Guest Post & Giveaway: Writing What I Know by Helene Young

I am absolutely thrilled to welcome Helene Young to my blog today. It's been no easy task what with Helene's writing commitments and idyllic sailing life and then me being sick and my own full-time work obligations taking precedence over my blogging, but I'm glad we've finally got there - especially since Helene has kindly offered to give a copy of Northern Heat away to one lucky participant of the conversation at the end of this post. I would also like to just take this opportunity to thank Helene for making time for me in her busy schedule and also providing the photos included in this post.

For those of us avid Australian readers, Helene is no stranger but for those who aren't familiar, Helene is a multi-award winning author, whose idea for her ‘Border Watch’ series started early one morning when she discovered a body washed up on the beach. That incident planted the seed of an idea for a novel focusing on the terrorist threat to Australia and Wings of Fear (Border Watch) was born and went on to be voted Romantic Book of the Year in 2011.

Five more books have followed since then with Shattered Sky being published in 2011, Burning Lies in 2012, Half Moon Bay in 2013, Safe Harbour in 2014 and her latest, Northern Heat on 27 May 2015.

Helene has recently taken a leave of absence from her role as a Regional Flying Manager with Australia's largest regional airline, having worked in aviation for over 25 years. She recently appeared in "Judith Lucy is All Woman" in an episode showcasing women in aviation.

She has twice won the highly coveted RWA's Romantic Book of the Year, first in 2011 and then in 2012 and was shortlisted for the Daphne du Maurier Award for Mainstream Crime and Suspense. She has also been nominated in the Ned Kelly and Sisters in Crime Awards and her last novel, Safe Harbour, was voted Australia's 2014 Favourite Romantic Suspense Novel. This is the fourth time that Helene's stories have won that award.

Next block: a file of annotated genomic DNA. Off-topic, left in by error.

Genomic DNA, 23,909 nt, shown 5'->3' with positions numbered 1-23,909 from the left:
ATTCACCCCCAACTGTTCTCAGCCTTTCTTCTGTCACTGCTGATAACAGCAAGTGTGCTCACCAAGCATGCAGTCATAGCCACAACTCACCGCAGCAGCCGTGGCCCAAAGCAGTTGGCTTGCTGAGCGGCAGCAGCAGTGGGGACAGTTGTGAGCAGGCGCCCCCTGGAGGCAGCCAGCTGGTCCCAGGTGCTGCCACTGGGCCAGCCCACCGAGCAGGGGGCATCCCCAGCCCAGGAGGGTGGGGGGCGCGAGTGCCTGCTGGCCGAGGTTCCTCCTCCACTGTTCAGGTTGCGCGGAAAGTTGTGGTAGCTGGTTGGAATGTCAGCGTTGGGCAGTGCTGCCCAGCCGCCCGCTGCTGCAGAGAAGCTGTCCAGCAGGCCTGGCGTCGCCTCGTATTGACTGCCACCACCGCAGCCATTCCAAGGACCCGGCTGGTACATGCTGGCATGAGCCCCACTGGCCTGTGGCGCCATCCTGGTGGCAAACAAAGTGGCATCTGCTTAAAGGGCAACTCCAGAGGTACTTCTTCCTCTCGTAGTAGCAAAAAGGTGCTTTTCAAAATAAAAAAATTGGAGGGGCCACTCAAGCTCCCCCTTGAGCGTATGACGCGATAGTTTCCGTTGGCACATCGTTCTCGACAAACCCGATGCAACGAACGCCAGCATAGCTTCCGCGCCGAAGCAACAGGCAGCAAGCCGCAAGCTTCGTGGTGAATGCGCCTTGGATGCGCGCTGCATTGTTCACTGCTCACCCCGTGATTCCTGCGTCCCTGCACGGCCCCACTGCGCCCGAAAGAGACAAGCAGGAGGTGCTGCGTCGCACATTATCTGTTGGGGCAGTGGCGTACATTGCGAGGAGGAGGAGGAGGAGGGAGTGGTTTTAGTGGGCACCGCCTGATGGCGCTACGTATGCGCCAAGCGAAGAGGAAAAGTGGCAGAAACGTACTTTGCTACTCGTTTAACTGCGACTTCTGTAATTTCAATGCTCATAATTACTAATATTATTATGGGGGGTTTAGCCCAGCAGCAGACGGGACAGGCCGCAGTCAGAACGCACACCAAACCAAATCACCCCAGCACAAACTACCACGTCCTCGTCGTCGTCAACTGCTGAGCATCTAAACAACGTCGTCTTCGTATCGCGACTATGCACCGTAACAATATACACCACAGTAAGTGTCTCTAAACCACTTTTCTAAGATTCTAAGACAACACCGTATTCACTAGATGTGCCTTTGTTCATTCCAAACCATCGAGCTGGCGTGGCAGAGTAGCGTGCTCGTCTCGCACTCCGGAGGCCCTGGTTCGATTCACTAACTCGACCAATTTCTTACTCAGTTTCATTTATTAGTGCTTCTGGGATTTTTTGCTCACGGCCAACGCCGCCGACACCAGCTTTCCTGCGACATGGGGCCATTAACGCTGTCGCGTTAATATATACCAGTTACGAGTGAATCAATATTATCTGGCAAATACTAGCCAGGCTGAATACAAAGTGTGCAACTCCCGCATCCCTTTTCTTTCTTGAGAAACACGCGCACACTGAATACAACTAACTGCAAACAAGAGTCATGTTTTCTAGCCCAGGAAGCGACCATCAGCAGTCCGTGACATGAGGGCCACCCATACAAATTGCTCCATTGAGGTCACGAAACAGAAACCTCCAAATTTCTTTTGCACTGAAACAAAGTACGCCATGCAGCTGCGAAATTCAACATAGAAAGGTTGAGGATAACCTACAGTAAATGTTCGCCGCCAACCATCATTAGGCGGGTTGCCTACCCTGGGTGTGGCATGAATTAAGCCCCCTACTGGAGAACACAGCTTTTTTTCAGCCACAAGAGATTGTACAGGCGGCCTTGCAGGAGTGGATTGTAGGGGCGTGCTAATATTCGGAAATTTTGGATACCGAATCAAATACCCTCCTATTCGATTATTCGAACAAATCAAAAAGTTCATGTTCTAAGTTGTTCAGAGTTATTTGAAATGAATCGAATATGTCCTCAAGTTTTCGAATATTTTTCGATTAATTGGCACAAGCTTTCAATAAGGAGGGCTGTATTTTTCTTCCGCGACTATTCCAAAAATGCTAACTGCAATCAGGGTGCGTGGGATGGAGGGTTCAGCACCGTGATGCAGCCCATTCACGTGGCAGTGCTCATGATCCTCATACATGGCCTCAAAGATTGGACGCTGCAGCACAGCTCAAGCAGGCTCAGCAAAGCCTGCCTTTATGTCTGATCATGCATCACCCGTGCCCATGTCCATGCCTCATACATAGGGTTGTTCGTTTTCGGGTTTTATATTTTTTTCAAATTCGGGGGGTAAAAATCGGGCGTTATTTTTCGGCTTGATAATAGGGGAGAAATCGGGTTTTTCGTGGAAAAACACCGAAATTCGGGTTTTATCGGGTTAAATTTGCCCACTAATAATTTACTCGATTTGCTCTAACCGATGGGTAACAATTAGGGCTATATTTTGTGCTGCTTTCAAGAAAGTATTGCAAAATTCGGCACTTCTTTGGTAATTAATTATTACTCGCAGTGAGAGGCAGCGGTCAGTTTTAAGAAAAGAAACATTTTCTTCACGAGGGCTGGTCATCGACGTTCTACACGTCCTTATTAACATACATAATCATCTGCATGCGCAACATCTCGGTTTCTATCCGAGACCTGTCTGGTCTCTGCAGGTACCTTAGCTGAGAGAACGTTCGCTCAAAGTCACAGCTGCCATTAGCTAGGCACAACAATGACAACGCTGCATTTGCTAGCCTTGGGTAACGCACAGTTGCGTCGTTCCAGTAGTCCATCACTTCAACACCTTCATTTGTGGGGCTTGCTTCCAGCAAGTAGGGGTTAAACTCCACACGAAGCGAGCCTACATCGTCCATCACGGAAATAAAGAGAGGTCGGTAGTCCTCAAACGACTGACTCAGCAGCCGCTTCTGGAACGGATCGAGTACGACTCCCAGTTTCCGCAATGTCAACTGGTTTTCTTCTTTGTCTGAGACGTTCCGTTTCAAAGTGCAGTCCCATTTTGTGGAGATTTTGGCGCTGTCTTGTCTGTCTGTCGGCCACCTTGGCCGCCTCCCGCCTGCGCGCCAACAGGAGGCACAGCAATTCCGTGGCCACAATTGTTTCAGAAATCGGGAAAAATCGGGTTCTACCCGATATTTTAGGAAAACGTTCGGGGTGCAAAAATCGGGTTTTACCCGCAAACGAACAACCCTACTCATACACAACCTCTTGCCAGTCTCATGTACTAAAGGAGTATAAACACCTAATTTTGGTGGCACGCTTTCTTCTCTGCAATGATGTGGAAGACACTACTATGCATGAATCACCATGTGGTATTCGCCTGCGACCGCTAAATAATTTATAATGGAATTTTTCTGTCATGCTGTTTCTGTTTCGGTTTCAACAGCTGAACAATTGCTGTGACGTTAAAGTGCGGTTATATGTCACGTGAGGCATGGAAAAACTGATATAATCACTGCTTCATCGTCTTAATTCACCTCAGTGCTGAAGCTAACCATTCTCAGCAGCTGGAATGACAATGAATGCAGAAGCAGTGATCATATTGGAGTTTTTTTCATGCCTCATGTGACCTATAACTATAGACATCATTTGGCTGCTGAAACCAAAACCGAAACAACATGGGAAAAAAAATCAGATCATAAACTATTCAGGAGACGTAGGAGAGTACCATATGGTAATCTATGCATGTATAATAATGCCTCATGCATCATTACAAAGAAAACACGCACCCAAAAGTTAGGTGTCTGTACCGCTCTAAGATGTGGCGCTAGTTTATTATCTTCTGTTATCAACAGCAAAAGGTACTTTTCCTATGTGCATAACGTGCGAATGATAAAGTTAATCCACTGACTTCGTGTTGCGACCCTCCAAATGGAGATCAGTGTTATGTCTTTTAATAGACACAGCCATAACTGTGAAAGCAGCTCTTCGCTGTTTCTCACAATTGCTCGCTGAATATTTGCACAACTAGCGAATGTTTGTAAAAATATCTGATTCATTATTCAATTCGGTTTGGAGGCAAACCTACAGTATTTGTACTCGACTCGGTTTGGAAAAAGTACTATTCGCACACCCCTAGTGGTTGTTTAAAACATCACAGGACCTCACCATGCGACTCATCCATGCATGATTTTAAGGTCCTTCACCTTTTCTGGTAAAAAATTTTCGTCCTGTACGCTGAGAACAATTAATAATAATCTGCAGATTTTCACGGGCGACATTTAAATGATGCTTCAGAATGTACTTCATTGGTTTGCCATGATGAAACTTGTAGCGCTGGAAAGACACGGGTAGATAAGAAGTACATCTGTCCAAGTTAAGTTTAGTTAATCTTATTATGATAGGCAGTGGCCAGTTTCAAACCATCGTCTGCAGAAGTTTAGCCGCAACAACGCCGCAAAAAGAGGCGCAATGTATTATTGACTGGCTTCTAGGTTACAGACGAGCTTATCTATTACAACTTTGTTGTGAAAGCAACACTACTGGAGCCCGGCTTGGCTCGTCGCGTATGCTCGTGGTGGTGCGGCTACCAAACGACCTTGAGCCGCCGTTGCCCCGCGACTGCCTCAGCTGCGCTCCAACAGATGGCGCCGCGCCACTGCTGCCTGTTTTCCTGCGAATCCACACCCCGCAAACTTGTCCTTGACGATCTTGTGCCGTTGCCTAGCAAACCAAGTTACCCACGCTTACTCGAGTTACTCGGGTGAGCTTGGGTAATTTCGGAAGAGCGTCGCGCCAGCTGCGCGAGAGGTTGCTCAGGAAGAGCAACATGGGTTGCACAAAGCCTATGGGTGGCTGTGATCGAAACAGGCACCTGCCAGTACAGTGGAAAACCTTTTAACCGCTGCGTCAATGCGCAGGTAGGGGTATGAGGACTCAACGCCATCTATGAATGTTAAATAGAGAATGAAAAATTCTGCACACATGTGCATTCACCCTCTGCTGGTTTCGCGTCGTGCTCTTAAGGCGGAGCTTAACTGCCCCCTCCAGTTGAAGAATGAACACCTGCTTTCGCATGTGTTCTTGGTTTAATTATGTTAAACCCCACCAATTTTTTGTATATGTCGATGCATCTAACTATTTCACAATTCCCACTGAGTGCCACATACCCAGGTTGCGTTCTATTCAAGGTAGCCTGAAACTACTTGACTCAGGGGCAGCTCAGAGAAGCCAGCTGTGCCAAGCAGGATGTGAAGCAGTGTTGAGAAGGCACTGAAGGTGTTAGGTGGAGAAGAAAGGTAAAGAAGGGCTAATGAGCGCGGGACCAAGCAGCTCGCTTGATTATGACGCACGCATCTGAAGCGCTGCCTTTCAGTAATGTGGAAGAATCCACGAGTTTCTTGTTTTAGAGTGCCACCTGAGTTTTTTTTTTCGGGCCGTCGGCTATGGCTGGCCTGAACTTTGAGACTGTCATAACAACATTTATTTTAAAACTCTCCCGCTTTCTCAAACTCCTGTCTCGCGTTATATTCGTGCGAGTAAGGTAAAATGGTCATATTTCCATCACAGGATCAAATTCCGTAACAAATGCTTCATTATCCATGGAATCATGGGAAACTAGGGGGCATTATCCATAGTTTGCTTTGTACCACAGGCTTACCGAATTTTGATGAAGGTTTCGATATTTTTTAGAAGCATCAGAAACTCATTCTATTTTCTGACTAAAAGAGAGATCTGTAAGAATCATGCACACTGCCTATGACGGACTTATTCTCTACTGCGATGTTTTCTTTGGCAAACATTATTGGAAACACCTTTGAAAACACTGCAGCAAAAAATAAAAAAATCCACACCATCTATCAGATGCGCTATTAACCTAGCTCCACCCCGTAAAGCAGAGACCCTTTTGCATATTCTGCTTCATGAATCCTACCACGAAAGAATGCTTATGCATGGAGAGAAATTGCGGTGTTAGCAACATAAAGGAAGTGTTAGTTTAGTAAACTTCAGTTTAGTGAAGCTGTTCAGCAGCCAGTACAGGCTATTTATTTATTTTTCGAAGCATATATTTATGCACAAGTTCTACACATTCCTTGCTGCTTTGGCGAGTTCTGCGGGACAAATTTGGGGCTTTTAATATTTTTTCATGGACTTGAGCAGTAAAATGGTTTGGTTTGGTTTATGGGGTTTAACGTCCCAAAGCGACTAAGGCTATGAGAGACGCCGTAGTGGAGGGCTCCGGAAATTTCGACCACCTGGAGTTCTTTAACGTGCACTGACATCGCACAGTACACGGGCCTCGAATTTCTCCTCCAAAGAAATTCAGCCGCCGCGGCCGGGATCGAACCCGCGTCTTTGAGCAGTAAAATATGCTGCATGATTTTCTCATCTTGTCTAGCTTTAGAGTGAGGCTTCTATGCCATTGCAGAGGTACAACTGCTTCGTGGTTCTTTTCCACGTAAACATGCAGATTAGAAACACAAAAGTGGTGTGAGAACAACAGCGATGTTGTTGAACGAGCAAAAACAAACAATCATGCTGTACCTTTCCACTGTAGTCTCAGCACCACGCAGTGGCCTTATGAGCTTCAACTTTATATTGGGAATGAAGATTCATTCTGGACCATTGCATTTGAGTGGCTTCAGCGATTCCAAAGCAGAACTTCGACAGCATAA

A motivational speaker and writing mentor, you'll now find Helene sailing the Coral Sea with her husband aboard their catamaran, Roo Bin Esque (pictured above) and hopes to one day travel around the world in it.

Northern Heat is available for purchase from the following links:


Marcia, thank you for all the support that you give to writers through your reviews and interviews! It’s lovely to be visiting your blog today and to be able to share a little bit of my writing craft with you and your readers.

One of the best pieces of advice I’ve been given in the course of my writing career is to ‘write what you know’, but please rest easy when I’m writing scenes of people being killed - I most certainly don’t have first hand experience of that! What I do know is aviation, sailing and regional Australia.